LaChanze and Davis are wonderfully matched as the elder Boatwright sisters, August the hopeful, matriarchal caretaker and June the watchful skeptic who fears that the presence of a naïve white girl will bring, as the sisters sing in fiery debate, “Trouble on the House.” Davis’s cool, tough stare masks a bubbling core of righteous anger, and LaChanze’s voice fills the theater to the rafters. McCleskey has the toughest part as May, the quiet, dreamy younger sister who’s been emotionally fractured since the suicide of her twin, but she still gets to let rip in “Hold This House Together,” a spine-tingling a cappella anthem of defiant fortitude, built only of manual percussion and the actors’ massive, reverberant voices. (Thankfully, Nottage also saves May from one of the novel’s most overripe tragic gestures.) Gold’s whole cast is first rate—from the charming Nathaniel Stampley as June’s persistent suitor, Neil, to the golden-voiced Brett Gray as Zachary, August’s godson and the eventual object of Lilly’s affection — and he keeps them present around the periphery of the stage, sitting in the shadows among flickering candles to watch their fellow actors perform. There’s a thrilling feedback loop in this simple gesture: You can sense the ensemble sending and receiving energy, which they quickly convert into roof-shaking flights of song.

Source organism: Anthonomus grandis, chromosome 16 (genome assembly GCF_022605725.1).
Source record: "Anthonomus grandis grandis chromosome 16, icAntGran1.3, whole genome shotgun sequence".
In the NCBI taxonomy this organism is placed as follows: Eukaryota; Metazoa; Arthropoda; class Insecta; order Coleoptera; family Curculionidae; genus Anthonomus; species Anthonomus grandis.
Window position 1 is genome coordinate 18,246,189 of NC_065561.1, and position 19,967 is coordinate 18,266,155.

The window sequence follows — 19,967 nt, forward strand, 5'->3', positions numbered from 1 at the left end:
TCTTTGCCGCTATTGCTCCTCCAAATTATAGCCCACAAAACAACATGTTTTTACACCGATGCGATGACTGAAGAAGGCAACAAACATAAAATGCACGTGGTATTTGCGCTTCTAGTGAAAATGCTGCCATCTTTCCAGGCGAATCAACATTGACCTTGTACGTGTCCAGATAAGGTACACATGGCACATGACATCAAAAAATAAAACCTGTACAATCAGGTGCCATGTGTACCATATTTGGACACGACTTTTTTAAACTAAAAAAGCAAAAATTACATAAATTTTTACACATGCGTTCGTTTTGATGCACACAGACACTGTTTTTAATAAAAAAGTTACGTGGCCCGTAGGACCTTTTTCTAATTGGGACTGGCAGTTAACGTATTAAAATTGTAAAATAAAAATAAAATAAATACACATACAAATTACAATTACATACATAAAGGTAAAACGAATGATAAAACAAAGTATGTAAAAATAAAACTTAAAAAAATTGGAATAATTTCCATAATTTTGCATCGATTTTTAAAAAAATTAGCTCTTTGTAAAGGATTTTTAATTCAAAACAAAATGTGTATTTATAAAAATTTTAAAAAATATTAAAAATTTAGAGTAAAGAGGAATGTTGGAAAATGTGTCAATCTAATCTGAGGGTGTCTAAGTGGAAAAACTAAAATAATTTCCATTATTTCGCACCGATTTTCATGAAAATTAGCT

One of the most striking of these is the overflowing spiritual “Tek a Hol a My Soul,” in which the Boatwright sisters’ personal congregation, the Daughters of Mary, pay homage to the statue that represents their communal survival. The excellent Sengbloh lights up as Rosaleen, who has never been able to imagine real possibilities for herself, joins the chant, her voice and soul unleashed. Teeter — who has a lovely, lilting voice and makes sincere, unostentatious work of Lilly — watches from the shadows, awed and humbled. It’s Rosaleen’s liberation, and Lilly must learn how to honor it.
It’s always heartening to encounter a production that truly feels like a fruitful collaboration and whose various team members are all joyfully pulling their weight. Nottage — still the only woman with two playwriting Pulitzers to her name — and Birkenhead have shaped and sharpened Kidd’s story into a streamlined, sensitive play, and Sheik’s music is rich and rousing. Music director Jason Hart leads a fantastic onstage band through tunes that explore the marvelous range of the black southern music tradition, and several cast members, including Vita E. Cleveland doing goose-bump-raising feats on the djembe, slide gracefully between playing instruments and diving into Chris Walker’s earthy, ecstatic choreography. Costume designer Dede Ayite does gorgeously expressive work, especially when the Daughters of Mary are dressed for their service, and set designer Mimi Lien has stripped the Atlantic’s Linda Gross Theater to its beautiful brick, making brilliantly apparent the shape of the church that it once was. Indeed, the way the show’s writers and Gold have conceived of it, The Secret Life of Bees feels like an extended act of worship, a storytelling ritual less concerned with full mimesis than with communion and transcendence. Like Rosaleen, it feels lifted and liberated, having found itself in song.
The Secret Life of Bees is at the Atlantic Theater Company through July 14.